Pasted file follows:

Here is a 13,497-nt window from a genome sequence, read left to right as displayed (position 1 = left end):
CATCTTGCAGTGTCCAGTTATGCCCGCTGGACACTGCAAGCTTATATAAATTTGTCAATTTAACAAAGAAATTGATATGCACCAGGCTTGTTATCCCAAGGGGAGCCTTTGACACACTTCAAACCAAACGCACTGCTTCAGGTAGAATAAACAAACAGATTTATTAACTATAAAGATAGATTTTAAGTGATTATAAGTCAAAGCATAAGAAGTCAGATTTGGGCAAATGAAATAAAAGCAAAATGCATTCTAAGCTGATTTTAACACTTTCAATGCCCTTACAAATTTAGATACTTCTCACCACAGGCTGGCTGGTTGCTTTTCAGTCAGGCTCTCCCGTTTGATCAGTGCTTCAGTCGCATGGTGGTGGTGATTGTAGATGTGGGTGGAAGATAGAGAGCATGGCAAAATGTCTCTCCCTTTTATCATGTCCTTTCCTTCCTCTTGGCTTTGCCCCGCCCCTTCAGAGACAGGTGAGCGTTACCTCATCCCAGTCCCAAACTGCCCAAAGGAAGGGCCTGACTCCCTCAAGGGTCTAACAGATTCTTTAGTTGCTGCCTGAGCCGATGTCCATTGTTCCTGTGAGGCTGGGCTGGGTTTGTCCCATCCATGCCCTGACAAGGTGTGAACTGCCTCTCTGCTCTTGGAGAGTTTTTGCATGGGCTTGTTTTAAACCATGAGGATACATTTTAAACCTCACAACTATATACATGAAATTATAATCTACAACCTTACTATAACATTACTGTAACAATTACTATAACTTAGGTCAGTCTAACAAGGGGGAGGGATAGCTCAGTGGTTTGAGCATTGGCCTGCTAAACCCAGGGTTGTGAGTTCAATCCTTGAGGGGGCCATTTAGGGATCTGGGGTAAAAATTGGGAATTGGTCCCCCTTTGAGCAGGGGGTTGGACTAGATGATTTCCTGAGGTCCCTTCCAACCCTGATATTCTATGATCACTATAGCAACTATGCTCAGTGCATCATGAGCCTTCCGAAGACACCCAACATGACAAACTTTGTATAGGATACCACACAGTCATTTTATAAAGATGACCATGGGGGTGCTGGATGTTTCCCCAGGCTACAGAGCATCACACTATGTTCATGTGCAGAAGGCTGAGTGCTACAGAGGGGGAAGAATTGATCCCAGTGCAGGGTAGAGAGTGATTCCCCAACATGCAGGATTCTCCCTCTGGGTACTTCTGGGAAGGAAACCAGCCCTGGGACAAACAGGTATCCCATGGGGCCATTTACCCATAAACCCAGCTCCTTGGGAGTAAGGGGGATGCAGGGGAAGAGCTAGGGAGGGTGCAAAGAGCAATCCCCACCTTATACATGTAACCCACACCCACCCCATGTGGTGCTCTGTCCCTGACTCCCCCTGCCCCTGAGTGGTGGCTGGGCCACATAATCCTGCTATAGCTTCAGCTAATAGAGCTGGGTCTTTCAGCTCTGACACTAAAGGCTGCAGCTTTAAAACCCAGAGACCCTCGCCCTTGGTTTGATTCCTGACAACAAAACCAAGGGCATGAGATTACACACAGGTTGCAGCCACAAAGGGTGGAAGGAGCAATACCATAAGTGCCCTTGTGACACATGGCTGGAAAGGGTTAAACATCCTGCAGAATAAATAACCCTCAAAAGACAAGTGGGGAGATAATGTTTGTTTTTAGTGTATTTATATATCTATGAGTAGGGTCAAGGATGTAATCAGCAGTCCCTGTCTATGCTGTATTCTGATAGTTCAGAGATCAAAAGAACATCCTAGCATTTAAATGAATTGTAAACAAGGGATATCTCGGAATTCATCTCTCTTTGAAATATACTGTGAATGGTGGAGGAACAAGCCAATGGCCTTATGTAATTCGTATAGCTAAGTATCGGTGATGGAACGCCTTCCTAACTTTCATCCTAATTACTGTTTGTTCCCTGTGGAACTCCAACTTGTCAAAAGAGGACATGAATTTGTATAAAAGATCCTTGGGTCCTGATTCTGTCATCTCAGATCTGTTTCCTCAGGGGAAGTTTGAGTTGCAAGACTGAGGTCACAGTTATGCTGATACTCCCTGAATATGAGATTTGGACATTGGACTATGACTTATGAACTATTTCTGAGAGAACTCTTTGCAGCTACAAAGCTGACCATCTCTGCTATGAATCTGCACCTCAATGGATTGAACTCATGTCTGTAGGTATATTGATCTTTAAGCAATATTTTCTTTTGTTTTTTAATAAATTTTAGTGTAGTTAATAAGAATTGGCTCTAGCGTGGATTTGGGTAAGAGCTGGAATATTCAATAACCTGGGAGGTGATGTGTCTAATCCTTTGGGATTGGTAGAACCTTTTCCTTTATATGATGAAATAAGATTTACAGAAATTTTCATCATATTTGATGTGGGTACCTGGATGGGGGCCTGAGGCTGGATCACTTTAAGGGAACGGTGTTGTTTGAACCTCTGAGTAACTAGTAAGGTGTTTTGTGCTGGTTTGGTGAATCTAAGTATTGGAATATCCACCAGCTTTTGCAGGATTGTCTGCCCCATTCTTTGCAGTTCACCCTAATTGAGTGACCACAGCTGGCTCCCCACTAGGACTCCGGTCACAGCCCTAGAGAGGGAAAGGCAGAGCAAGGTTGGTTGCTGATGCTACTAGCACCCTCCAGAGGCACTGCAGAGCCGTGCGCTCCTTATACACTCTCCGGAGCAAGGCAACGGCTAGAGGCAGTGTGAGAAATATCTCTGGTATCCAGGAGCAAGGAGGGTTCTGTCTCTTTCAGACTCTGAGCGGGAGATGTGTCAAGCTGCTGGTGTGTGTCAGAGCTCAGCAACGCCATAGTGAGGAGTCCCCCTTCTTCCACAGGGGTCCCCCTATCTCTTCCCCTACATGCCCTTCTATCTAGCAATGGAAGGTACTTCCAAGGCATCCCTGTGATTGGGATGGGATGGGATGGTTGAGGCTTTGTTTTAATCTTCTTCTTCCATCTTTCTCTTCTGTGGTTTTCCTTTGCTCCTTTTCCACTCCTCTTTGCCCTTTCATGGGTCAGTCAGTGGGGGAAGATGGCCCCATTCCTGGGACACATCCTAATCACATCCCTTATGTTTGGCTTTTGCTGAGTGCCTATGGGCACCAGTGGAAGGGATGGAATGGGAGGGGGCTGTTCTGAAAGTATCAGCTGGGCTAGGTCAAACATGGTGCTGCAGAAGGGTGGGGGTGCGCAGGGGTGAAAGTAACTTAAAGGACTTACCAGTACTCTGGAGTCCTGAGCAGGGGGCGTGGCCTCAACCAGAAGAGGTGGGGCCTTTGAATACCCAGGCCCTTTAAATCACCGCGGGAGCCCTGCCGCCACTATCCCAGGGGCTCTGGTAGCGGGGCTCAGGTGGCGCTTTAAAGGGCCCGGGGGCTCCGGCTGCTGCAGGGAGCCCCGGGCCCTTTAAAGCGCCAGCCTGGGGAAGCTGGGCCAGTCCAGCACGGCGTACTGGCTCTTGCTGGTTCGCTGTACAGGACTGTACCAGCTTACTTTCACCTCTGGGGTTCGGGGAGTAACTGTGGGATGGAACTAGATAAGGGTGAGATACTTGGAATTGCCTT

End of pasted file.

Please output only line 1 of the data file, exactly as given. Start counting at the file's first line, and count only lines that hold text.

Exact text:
Here is a 13,497-nt window from a genome sequence, read left to right as displayed (position 1 = left end):